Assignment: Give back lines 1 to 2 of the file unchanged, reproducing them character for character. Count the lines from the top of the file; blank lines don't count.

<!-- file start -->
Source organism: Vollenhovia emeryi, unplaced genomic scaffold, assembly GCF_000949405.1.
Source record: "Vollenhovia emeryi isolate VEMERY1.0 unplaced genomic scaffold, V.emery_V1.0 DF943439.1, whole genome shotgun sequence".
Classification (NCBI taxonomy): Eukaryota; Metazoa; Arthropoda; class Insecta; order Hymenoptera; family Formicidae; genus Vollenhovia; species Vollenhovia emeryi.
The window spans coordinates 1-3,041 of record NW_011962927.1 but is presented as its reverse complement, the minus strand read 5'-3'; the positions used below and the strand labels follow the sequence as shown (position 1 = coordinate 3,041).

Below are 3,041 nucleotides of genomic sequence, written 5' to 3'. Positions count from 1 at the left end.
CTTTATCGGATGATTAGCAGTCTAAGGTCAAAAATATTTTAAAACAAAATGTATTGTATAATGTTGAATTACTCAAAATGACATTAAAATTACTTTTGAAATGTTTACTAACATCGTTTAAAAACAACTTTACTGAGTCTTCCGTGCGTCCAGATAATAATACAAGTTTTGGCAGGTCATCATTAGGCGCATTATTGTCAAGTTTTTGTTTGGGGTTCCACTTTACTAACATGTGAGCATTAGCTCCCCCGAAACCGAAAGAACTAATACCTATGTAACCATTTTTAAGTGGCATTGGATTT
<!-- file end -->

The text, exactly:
Source organism: Vollenhovia emeryi, unplaced genomic scaffold, assembly GCF_000949405.1.
Source record: "Vollenhovia emeryi isolate VEMERY1.0 unplaced genomic scaffold, V.emery_V1.0 DF943439.1, whole genome shotgun sequence".